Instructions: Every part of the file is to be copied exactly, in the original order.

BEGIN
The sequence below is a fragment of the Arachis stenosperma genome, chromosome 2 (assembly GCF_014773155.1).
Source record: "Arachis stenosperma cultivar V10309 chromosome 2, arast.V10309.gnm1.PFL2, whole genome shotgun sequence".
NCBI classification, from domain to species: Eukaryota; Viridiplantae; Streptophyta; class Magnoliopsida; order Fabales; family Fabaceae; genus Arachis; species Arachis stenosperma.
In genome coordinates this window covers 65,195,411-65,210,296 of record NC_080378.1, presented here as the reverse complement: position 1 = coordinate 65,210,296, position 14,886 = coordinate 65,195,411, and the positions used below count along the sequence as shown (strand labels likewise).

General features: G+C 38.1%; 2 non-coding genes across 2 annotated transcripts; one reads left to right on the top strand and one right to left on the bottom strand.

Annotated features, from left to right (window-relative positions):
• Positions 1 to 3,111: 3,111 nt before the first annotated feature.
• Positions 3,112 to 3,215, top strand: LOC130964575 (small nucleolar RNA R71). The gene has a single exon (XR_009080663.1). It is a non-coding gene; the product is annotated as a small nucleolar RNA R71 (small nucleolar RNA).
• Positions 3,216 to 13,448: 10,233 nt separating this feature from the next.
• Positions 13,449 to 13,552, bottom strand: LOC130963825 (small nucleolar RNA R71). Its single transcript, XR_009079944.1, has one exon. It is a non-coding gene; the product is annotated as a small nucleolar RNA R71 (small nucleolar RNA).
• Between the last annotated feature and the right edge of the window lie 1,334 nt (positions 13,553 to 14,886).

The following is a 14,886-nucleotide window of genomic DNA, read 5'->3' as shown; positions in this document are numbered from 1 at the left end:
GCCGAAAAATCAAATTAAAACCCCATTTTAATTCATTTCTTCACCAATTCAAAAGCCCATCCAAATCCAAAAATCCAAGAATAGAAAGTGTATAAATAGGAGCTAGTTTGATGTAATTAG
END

The sequence below is a fragment of the Arachis stenosperma genome, chromosome 2 (assembly GCF_014773155.1).
Source record: "Arachis stenosperma cultivar V10309 chromosome 2, arast.V10309.gnm1.PFL2, whole genome shotgun sequence".
NCBI classification, from domain to species: Eukaryota; Viridiplantae; Streptophyta; class Magnoliopsida; order Fabales; family Fabaceae; genus Arachis; species Arachis stenosperma.
In genome coordinates this window covers 65,195,411-65,210,296 of record NC_080378.1, presented here as the reverse complement: position 1 = coordinate 65,210,296, position 14,886 = coordinate 65,195,411, and the positions used below count along the sequence as shown (strand labels likewise).

General features: G+C 38.1%; 2 non-coding genes across 2 annotated transcripts; one reads left to right on the top strand and one right to left on the bottom strand.

Annotated features, from left to right (window-relative positions):
• Positions 1 to 3,111: 3,111 nt before the first annotated feature.
• Positions 3,112 to 3,215, top strand: LOC130964575 (small nucleolar RNA R71). The gene has a single exon (XR_009080663.1). It is a non-coding gene; the product is annotated as a small nucleolar RNA R71 (small nucleolar RNA).
• Positions 3,216 to 13,448: 10,233 nt separating this feature from the next.
• Positions 13,449 to 13,552, bottom strand: LOC130963825 (small nucleolar RNA R71). Its single transcript, XR_009079944.1, has one exon. It is a non-coding gene; the product is annotated as a small nucleolar RNA R71 (small nucleolar RNA).
• Between the last annotated feature and the right edge of the window lie 1,334 nt (positions 13,553 to 14,886).

The following is a 14,886-nucleotide window of genomic DNA, read 5'->3' as shown; positions in this document are numbered from 1 at the left end:
GCCGAAAAATCAAATTAAAACCCCATTTTAATTCATTTCTTCACCAATTCAAAAGCCCATCCAAATCCAAAAATCCAAGAATAGAAAGTGTATAAATAGGAGCTAGTTTGATGTAATTAG